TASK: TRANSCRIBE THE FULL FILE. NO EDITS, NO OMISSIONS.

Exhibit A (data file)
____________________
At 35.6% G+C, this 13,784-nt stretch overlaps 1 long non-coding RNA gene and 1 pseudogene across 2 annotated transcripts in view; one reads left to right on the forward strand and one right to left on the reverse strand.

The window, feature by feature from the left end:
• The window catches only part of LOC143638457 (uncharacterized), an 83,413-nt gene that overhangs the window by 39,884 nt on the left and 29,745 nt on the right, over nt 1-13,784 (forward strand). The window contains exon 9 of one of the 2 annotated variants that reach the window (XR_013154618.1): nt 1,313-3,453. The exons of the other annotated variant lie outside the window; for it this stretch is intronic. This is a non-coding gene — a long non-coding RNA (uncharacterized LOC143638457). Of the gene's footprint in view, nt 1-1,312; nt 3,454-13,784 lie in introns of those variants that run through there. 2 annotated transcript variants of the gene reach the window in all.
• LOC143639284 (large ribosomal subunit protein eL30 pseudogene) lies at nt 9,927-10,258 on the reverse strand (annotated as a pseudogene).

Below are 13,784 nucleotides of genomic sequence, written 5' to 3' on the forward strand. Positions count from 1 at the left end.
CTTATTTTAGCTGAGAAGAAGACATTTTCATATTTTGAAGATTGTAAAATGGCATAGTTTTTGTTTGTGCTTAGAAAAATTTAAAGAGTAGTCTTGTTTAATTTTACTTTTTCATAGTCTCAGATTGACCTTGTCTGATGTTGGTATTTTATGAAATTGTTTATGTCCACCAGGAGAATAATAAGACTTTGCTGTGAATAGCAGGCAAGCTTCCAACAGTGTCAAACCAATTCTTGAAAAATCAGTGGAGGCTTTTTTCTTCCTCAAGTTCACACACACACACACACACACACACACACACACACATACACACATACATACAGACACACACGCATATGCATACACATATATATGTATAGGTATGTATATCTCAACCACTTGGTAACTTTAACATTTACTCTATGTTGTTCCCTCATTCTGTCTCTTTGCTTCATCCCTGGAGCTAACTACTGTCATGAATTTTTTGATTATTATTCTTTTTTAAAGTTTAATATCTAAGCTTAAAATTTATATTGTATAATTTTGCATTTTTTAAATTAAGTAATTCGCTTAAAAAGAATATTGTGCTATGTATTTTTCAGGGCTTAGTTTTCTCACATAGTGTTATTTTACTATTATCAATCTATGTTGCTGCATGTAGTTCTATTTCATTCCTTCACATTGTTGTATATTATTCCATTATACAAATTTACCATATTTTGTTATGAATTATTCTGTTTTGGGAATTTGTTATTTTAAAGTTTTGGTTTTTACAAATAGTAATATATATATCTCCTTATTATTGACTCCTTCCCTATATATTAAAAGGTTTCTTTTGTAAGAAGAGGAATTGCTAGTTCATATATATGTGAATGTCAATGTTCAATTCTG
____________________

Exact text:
At 35.6% G+C, this 13,784-nt stretch overlaps 1 long non-coding RNA gene and 1 pseudogene across 2 annotated transcripts in view; one reads left to right on the forward strand and one right to left on the reverse strand.

The window, feature by feature from the left end:
• The window catches only part of LOC143638457 (uncharacterized), an 83,413-nt gene that overhangs the window by 39,884 nt on the left and 29,745 nt on the right, over nt 1-13,784 (forward strand). The window contains exon 9 of one of the 2 annotated variants that reach the window (XR_013154618.1): nt 1,313-3,453. The exons of the other annotated variant lie outside the window; for it this stretch is intronic. This is a non-coding gene — a long non-coding RNA (uncharacterized LOC143638457). Of the gene's footprint in view, nt 1-1,312; nt 3,454-13,784 lie in introns of those variants that run through there. 2 annotated transcript variants of the gene reach the window in all.
• LOC143639284 (large ribosomal subunit protein eL30 pseudogene) lies at nt 9,927-10,258 on the reverse strand (annotated as a pseudogene).

Below are 13,784 nucleotides of genomic sequence, written 5' to 3' on the forward strand. Positions count from 1 at the left end.
CTTATTTTAGCTGAGAAGAAGACATTTTCATATTTTGAAGATTGTAAAATGGCATAGTTTTTGTTTGTGCTTAGAAAAATTTAAAGAGTAGTCTTGTTTAATTTTACTTTTTCATAGTCTCAGATTGACCTTGTCTGATGTTGGTATTTTATGAAATTGTTTATGTCCACCAGGAGAATAATAAGACTTTGCTGTGAATAGCAGGCAAGCTTCCAACAGTGTCAAACCAATTCTTGAAAAATCAGTGGAGGCTTTTTTCTTCCTCAAGTTCACACACACACACACACACACACACACACACACACATACACACATACATACAGACACACACGCATATGCATACACATATATATGTATAGGTATGTATATCTCAACCACTTGGTAACTTTAACATTTACTCTATGTTGTTCCCTCATTCTGTCTCTTTGCTTCATCCCTGGAGCTAACTACTGTCATGAATTTTTTGATTATTATTCTTTTTTAAAGTTTAATATCTAAGCTTAAAATTTATATTGTATAATTTTGCATTTTTTAAATTAAGTAATTCGCTTAAAAAGAATATTGTGCTATGTATTTTTCAGGGCTTAGTTTTCTCACATAGTGTTATTTTACTATTATCAATCTATGTTGCTGCATGTAGTTCTATTTCATTCCTTCACATTGTTGTATATTATTCCATTATACAAATTTACCATATTTTGTTATGAATTATTCTGTTTTGGGAATTTGTTATTTTAAAGTTTTGGTTTTTACAAATAGTAATATATATATCTCCTTATTATTGACTCCTTCCCTATATATTAAAAGGTTTCTTTTGTAAGAAGAGGAATTGCTAGTTCATATATATGTGAATGTCAATGTTCAATTCTG